I have no problem with the article itself as it is purely a piece of opinion, and as such, I feel sad, and a bit amused at some of her comments (‘funbags’?? Seriously?? Who calls them that?!!). However, I do feel that the magazine should have had some blurb on the page clarifying some of her opinions, so their readers were aware they aren’t true. You don’t have to abstain from alcohol completely when you’re breastfeeding, and it’s pregnancy that wreaks havoc on your body…if anything, breastfeeding helps you lose the weight. It worries me that someone might read that article and take it as gospel just because it was written by the deputy editor of a parenting magazine.

Obviously I’m approaching this as a ‘pro-breastfeeder’, whatever that means. One of my labels is that I’m a tandem breastfeeding mum, which as far as many are concerned puts me in the extreme category, especially as my eldest is nearly 26 months old (as mentioned before, I hate those labels and the way they put barriers between mums). How did that happen? I’m not sure. If I’m honest, I never had that ‘I’ll just get to 6 weeks/6 months/a year and see what happens’ mentality. The WHO guidelines recommend feeding till at least 2 years, so deep down, that was what I had in mind, but I still intend to carry on until he’s ready to stop. And after the tantrums he’s been throwing this week, I’m quite glad I still have the ability to calm him with a quick nurse.

That said, I fully expected him to wean himself while I was pregnant. There were points in my pregnancy when I really struggled with breastfeeding him. It never got to the point where it would have been easier to wean him, but that’s not to say it was easy. I got a pretty bad case of nursing aversion, starting with the night feeds when I was about 8 weeks pregnant and Twink was about 14 months. We night weaned abruptly after a night where I spent 2 hours crying as Twink tried to feed to sleep, but couldn’t as I was keeping him awake. He wasn’t bothered at all as long as Daddy dealt with all the night wakings. A month or two later the day time feeds had to be dramatically reduced to two feeds a day, which was the level I could cope with. It all got much easier again once Squishy arrived!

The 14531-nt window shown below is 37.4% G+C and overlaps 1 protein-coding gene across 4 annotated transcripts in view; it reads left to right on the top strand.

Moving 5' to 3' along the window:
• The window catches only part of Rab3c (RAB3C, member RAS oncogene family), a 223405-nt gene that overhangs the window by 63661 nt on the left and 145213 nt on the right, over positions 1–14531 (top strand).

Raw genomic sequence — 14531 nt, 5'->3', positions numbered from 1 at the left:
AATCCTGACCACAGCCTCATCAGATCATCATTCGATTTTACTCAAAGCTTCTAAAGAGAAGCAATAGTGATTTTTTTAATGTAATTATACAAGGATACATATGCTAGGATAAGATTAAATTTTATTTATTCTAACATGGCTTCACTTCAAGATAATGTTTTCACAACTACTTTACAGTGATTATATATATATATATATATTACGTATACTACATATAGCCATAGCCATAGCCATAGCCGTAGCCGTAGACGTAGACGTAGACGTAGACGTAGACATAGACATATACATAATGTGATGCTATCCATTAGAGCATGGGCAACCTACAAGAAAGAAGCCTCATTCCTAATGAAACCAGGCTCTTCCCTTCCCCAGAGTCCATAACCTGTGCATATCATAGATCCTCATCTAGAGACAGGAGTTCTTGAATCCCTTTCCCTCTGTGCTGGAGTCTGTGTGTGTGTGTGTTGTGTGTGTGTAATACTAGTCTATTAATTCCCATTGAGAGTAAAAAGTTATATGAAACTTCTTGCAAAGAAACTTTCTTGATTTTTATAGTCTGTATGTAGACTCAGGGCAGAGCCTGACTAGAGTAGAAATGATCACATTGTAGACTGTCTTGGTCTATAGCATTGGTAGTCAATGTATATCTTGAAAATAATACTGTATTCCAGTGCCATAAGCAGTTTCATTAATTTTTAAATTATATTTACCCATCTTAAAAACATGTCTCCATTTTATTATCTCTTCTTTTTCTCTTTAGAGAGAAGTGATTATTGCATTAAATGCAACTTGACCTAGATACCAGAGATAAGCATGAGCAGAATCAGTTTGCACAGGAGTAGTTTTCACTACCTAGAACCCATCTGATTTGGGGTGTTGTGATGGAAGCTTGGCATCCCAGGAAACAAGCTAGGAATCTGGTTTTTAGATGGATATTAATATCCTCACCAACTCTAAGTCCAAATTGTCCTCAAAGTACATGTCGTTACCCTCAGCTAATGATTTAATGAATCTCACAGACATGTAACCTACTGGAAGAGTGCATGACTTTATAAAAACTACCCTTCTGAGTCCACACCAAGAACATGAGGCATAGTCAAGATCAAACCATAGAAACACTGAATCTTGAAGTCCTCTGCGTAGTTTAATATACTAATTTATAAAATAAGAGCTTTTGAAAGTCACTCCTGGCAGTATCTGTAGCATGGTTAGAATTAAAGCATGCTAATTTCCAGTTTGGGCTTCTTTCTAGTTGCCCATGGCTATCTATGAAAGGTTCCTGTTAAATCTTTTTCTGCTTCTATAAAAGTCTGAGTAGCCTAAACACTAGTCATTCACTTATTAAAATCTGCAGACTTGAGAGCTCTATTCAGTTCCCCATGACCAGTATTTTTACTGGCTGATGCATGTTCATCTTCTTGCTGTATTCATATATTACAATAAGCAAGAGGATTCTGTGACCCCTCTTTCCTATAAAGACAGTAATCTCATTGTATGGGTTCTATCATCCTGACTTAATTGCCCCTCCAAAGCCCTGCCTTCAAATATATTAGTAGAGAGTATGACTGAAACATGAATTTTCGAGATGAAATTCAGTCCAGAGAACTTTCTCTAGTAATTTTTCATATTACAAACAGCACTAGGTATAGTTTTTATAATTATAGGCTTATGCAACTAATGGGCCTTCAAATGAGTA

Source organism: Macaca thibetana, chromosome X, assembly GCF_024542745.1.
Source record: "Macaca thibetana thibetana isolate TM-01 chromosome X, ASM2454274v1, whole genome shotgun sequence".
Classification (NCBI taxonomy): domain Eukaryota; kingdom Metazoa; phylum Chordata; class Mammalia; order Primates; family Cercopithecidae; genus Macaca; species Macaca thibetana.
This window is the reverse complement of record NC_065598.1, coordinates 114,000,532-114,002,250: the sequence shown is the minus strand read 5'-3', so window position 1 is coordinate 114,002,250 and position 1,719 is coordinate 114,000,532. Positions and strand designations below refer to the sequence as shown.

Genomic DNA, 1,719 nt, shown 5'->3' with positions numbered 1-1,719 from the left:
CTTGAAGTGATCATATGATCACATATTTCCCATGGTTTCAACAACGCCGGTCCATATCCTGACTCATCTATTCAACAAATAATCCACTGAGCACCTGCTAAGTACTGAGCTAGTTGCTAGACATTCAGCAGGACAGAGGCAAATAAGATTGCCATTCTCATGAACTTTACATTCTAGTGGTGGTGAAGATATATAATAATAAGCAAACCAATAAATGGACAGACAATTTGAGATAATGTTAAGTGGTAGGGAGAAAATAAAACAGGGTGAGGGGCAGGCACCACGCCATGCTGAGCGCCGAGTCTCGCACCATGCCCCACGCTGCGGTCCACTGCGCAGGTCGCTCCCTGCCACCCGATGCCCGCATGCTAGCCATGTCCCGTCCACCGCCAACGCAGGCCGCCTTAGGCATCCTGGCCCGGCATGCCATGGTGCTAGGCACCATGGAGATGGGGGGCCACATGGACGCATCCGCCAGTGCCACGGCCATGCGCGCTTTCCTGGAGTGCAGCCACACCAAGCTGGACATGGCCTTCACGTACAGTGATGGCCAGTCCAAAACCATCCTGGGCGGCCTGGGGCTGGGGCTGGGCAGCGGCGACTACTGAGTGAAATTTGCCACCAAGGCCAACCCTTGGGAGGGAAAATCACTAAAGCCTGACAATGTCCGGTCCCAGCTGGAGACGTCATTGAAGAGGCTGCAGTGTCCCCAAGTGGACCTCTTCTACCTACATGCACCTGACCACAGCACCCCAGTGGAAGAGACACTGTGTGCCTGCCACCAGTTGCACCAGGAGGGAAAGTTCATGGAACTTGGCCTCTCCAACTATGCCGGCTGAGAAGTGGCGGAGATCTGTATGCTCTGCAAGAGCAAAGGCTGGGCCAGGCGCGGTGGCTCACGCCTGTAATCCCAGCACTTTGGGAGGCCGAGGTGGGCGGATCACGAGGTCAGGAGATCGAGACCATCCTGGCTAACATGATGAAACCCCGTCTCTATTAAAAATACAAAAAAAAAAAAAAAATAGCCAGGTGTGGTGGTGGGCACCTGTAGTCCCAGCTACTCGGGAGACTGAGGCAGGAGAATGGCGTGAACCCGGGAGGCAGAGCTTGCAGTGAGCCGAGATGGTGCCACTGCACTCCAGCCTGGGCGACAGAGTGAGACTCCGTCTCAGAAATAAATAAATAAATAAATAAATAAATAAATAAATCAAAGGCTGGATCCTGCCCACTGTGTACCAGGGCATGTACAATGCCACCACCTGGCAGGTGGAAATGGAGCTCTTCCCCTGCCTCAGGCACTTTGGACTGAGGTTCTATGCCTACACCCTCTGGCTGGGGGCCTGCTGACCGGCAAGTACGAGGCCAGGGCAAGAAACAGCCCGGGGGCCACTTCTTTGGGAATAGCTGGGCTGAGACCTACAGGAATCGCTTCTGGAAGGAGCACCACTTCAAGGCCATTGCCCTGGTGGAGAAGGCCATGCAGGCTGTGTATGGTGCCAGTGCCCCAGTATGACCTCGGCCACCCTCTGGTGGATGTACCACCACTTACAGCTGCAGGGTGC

People do look askance when they realise I still feed Twink, and I do feel judged, and it does upset me, so I’d certainly hate for a formula feeding mummy to feel similarly judged. We’re all doing the best we know how, but I do wish society would start being more positive about breastfeeding in a real, substantial way. It’s been articulated in a much better way than I ever could over at PhD in Parenting. On a more personal note, I have decided I am not going to be making my life any harder than it already is (we’re deep in teeth/developmental/who knows what tantrum territory), so if Twink needs breastfeeding and I am able to, I will be nursing him. So far this week I have fed him at a friend’s house (although if I’d done it 15 minutes earlier, we would have avoided the lips turning blue with screaming rage tantrum) and just before his swimming lesson (which was more for my benefit as I should have fed Squishy before I went in, but she was asleep in the sling on her daddy by that point). So, if you see me out and about, and I’m feeding a toddler, judge me if you want, but believe me, it’s preferable to the screaming, toddler foot stamping alternative.

PS. Sorry for no pictures…wordpress is still not letting me upload pictures, which is why I’m behind on my Squishy photos. It’ll be fixed soon, I hope!

Things I worried about before becoming Mummy


During my pregnancy, and even before, there were many different things that I believed erroneously or worried about unnecessarily. True, many of these things are problematic to other people, so I’m aware of how lucky I am, but as worrying about these things didn’t have any effect at all, I do wish I’d saved myself some stress.

  • Giving birth at home without drugs. Before having Twink I didn’t know anyone who had given birth without at the very least having pethadine (/meptid), so I worried a lot that I was being naive to think I could cope without. It turns out that giving birth wasn’t a horrible ordeal to get through, but an amazing experience that I’ll always treasure.
  • Breastfeeding is difficult, needs working at and involves overcoming pain. Oh, & you’ll leak almost constantly. This was true for almost every mother I knew at the time. It turns out Twink knew exactly what he was supposed to do…even trying to latch on through the tankini top I was wearing in the birth pool! I didn’t have any trouble at all breastfeeding until I fell pregnant again. And I rarely leak. I wore breastpads for a week with Twink before realising they weren’t necessary, & I haven’t bothered this time…not even when I had the whole day away from Squishy when I went to London…not even one leaked drop…I know, I know, I really am a freak! True the early days were mostly spent on the sofa catching up on my DVD box sets with Twink attached, but that was the hardest bit…being stuck on the sofa while Hubby brought me drinks, food and changed the DVD! It’s a hard life ;-) Squishy did find it a little more difficult getting the right latch, but still, aside from a slight soreness (nothing that was even visible), it was easy. Which probably explains why I’m still feeding Twink over 25 months later! National Breastfeeding Week